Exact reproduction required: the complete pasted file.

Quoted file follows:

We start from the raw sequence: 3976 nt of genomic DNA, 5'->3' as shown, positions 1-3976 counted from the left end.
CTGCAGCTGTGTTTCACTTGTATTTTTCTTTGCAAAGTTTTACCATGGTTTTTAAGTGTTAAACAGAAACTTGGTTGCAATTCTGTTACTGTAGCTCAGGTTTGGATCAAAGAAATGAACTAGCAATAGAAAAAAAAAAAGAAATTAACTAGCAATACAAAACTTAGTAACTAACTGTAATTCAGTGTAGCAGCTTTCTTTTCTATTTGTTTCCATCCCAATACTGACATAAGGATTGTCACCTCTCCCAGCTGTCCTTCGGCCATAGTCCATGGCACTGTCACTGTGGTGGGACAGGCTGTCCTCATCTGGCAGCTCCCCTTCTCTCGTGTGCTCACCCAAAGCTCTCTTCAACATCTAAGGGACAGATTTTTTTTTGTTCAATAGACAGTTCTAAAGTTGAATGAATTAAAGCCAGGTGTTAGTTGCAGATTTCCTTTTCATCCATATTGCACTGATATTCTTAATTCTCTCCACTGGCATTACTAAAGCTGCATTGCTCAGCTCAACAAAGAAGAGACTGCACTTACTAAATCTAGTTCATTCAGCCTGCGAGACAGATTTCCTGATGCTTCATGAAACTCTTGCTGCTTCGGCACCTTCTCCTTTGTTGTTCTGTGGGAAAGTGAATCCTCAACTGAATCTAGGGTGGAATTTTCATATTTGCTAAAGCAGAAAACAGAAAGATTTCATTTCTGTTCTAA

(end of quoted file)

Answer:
We start from the raw sequence: 3976 nt of genomic DNA, 5'->3' as shown, positions 1-3976 counted from the left end.
CTGCAGCTGTGTTTCACTTGTATTTTTCTTTGCAAAGTTTTACCATGGTTTTTAAGTGTTAAACAGAAACTTGGTTGCAATTCTGTTACTGTAGCTCAGGTTTGGATCAAAGAAATGAACTAGCAATAGAAAAAAAAAAAGAAATTAACTAGCAATACAAAACTTAGTAACTAACTGTAATTCAGTGTAGCAGCTTTCTTTTCTATTTGTTTCCATCCCAATACTGACATAAGGATTGTCACCTCTCCCAGCTGTCCTTCGGCCATAGTCCATGGCACTGTCACTGTGGTGGGACAGGCTGTCCTCATCTGGCAGCTCCCCTTCTCTCGTGTGCTCACCCAAAGCTCTCTTCAACATCTAAGGGACAGATTTTTTTTTGTTCAATAGACAGTTCTAAAGTTGAATGAATTAAAGCCAGGTGTTAGTTGCAGATTTCCTTTTCATCCATATTGCACTGATATTCTTAATTCTCTCCACTGGCATTACTAAAGCTGCATTGCTCAGCTCAACAAAGAAGAGACTGCACTTACTAAATCTAGTTCATTCAGCCTGCGAGACAGATTTCCTGATGCTTCATGAAACTCTTGCTGCTTCGGCACCTTCTCCTTTGTTGTTCTGTGGGAAAGTGAATCCTCAACTGAATCTAGGGTGGAATTTTCATATTTGCTAAAGCAGAAAACAGAAAGATTTCATTTCTGTTCTAA